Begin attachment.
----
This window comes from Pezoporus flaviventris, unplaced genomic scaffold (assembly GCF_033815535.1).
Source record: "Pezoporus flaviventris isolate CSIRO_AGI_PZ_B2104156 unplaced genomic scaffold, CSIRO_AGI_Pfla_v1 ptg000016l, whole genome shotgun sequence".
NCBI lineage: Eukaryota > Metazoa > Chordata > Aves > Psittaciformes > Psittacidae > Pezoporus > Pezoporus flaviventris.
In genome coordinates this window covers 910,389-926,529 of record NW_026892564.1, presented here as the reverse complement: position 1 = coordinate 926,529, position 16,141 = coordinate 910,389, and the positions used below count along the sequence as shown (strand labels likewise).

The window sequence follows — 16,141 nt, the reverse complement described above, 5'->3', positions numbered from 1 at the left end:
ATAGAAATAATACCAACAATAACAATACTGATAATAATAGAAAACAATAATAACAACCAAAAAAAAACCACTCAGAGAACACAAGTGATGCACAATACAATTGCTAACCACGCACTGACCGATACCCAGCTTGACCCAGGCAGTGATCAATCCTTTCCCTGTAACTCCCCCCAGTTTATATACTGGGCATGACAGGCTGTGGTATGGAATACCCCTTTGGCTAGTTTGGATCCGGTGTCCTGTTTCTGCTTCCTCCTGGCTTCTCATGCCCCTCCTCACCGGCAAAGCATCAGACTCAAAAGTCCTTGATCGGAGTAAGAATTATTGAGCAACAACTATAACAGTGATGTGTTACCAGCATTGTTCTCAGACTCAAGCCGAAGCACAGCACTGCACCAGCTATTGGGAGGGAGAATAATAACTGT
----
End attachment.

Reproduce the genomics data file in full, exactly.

This window comes from Pezoporus flaviventris, unplaced genomic scaffold (assembly GCF_033815535.1).
Source record: "Pezoporus flaviventris isolate CSIRO_AGI_PZ_B2104156 unplaced genomic scaffold, CSIRO_AGI_Pfla_v1 ptg000016l, whole genome shotgun sequence".
NCBI lineage: Eukaryota > Metazoa > Chordata > Aves > Psittaciformes > Psittacidae > Pezoporus > Pezoporus flaviventris.
In genome coordinates this window covers 910,389-926,529 of record NW_026892564.1, presented here as the reverse complement: position 1 = coordinate 926,529, position 16,141 = coordinate 910,389, and the positions used below count along the sequence as shown (strand labels likewise).

The window sequence follows — 16,141 nt, the reverse complement described above, 5'->3', positions numbered from 1 at the left end:
ATAGAAATAATACCAACAATAACAATACTGATAATAATAGAAAACAATAATAACAACCAAAAAAAAACCACTCAGAGAACACAAGTGATGCACAATACAATTGCTAACCACGCACTGACCGATACCCAGCTTGACCCAGGCAGTGATCAATCCTTTCCCTGTAACTCCCCCCAGTTTATATACTGGGCATGACAGGCTGTGGTATGGAATACCCCTTTGGCTAGTTTGGATCCGGTGTCCTGTTTCTGCTTCCTCCTGGCTTCTCATGCCCCTCCTCACCGGCAAAGCATCAGACTCAAAAGTCCTTGATCGGAGTAAGAATTATTGAGCAACAACTATAACAGTGATGTGTTACCAGCATTGTTCTCAGACTCAAGCCGAAGCACAGCACTGCACCAGCTATTGGGAGGGAGAATAATAACTGT